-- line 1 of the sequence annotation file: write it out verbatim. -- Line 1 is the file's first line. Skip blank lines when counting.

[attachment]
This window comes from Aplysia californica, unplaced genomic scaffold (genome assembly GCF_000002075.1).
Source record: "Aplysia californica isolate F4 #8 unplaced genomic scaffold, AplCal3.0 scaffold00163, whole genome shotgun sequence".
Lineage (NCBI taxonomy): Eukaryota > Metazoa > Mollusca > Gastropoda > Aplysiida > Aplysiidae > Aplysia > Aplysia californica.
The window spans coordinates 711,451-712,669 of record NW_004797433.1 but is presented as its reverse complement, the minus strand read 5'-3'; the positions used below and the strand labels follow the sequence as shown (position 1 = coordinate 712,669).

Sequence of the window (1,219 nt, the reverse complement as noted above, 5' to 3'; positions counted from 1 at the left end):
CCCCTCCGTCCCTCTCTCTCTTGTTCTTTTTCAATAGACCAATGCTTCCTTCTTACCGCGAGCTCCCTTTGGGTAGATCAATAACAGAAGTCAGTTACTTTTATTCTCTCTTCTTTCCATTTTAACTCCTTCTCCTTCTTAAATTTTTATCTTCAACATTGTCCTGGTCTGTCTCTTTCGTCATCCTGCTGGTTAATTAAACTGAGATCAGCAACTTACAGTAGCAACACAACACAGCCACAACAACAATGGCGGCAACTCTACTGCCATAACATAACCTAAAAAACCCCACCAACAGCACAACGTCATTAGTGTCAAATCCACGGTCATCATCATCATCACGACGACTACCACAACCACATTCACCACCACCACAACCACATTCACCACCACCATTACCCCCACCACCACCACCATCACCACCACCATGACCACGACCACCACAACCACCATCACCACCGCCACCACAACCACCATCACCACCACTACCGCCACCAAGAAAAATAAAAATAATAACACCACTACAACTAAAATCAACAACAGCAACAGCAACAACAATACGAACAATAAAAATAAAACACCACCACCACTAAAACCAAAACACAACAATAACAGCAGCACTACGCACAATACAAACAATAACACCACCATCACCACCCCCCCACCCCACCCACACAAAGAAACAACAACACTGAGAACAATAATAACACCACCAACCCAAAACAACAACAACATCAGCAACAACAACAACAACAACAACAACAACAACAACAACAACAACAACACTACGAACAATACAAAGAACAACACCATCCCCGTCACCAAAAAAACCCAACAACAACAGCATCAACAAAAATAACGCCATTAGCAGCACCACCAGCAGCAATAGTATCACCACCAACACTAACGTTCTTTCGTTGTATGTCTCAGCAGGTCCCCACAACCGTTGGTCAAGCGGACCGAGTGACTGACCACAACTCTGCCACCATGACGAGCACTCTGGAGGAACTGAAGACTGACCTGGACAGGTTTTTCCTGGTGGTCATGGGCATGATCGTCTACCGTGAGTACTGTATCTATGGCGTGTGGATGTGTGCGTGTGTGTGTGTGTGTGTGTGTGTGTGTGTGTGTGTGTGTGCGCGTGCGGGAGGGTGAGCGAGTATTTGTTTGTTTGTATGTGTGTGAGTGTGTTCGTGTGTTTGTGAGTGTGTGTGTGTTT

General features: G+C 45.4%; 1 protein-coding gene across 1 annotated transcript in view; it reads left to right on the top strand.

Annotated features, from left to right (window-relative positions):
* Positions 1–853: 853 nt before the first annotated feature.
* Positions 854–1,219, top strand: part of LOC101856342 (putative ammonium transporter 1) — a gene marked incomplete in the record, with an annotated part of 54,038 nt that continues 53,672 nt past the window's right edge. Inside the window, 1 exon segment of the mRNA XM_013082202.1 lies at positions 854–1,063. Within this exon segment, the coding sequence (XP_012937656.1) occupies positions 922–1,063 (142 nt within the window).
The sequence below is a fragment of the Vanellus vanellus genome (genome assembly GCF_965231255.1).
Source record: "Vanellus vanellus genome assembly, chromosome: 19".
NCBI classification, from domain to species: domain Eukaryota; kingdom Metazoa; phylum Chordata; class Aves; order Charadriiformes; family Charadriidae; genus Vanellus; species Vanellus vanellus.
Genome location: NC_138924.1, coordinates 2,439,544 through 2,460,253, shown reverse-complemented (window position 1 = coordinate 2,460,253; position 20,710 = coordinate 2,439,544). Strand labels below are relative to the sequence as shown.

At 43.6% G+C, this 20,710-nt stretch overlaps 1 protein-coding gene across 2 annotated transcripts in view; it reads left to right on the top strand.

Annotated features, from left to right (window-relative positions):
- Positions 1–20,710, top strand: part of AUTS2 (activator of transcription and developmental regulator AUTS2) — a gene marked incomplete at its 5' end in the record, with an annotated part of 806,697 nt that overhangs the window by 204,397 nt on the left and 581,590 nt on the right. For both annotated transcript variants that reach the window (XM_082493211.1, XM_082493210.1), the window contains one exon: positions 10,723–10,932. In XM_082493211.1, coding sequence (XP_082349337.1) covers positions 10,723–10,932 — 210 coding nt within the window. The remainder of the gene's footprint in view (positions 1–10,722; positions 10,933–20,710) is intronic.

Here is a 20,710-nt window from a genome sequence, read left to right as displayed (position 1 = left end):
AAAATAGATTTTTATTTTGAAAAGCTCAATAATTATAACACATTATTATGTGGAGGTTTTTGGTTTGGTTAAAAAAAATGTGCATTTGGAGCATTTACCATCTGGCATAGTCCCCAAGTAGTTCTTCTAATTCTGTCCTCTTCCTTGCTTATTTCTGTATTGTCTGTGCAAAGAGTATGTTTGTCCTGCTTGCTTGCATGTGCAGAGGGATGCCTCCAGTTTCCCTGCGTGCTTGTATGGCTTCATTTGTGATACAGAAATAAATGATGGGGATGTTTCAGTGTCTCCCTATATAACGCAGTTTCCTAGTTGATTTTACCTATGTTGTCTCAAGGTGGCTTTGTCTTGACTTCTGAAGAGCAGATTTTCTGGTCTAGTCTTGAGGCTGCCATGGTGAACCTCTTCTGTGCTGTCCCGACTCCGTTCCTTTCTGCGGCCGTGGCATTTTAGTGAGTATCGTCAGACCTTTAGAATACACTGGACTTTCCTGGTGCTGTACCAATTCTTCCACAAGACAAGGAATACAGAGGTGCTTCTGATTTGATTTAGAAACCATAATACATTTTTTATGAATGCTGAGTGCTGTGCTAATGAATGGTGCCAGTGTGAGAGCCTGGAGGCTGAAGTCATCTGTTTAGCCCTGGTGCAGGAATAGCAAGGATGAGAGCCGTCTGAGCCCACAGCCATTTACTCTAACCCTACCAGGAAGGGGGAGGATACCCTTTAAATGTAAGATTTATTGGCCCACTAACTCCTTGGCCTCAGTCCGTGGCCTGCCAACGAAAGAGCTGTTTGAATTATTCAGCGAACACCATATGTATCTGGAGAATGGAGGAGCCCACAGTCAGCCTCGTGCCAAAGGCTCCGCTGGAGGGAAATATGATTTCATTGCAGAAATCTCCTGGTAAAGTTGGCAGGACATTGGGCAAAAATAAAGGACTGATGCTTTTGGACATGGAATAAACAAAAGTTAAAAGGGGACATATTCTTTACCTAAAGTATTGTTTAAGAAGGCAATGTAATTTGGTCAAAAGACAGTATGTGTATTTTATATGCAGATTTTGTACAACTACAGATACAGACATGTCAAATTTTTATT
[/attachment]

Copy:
This window comes from Aplysia californica, unplaced genomic scaffold (genome assembly GCF_000002075.1).